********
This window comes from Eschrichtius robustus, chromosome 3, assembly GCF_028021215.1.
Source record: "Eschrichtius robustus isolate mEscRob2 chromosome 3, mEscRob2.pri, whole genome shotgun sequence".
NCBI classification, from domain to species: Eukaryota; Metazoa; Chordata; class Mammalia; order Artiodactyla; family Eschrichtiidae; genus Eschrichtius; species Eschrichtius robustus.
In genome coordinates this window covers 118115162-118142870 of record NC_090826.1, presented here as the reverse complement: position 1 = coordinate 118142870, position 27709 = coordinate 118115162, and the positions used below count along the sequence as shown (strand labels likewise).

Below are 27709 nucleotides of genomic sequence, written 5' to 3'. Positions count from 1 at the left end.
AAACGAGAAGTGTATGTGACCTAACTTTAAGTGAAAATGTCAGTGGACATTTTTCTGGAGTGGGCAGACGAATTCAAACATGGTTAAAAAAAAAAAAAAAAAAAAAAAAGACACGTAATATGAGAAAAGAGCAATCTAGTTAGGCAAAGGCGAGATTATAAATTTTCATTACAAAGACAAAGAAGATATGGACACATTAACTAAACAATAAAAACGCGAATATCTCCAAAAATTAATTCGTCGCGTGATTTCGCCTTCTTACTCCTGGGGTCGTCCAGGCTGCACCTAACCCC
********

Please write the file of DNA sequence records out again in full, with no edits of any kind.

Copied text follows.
This window comes from Eschrichtius robustus, chromosome 3, assembly GCF_028021215.1.
Source record: "Eschrichtius robustus isolate mEscRob2 chromosome 3, mEscRob2.pri, whole genome shotgun sequence".
NCBI classification, from domain to species: Eukaryota; Metazoa; Chordata; class Mammalia; order Artiodactyla; family Eschrichtiidae; genus Eschrichtius; species Eschrichtius robustus.
In genome coordinates this window covers 118115162-118142870 of record NC_090826.1, presented here as the reverse complement: position 1 = coordinate 118142870, position 27709 = coordinate 118115162, and the positions used below count along the sequence as shown (strand labels likewise).

Below are 27709 nucleotides of genomic sequence, written 5' to 3'. Positions count from 1 at the left end.
AAACGAGAAGTGTATGTGACCTAACTTTAAGTGAAAATGTCAGTGGACATTTTTCTGGAGTGGGCAGACGAATTCAAACATGGTTAAAAAAAAAAAAAAAAAAAAAAAAGACACGTAATATGAGAAAAGAGCAATCTAGTTAGGCAAAGGCGAGATTATAAATTTTCATTACAAAGACAAAGAAGATATGGACACATTAACTAAACAATAAAAACGCGAATATCTCCAAAAATTAATTCGTCGCGTGATTTCGCCTTCTTACTCCTGGGGTCGTCCAGGCTGCACCTAACCCC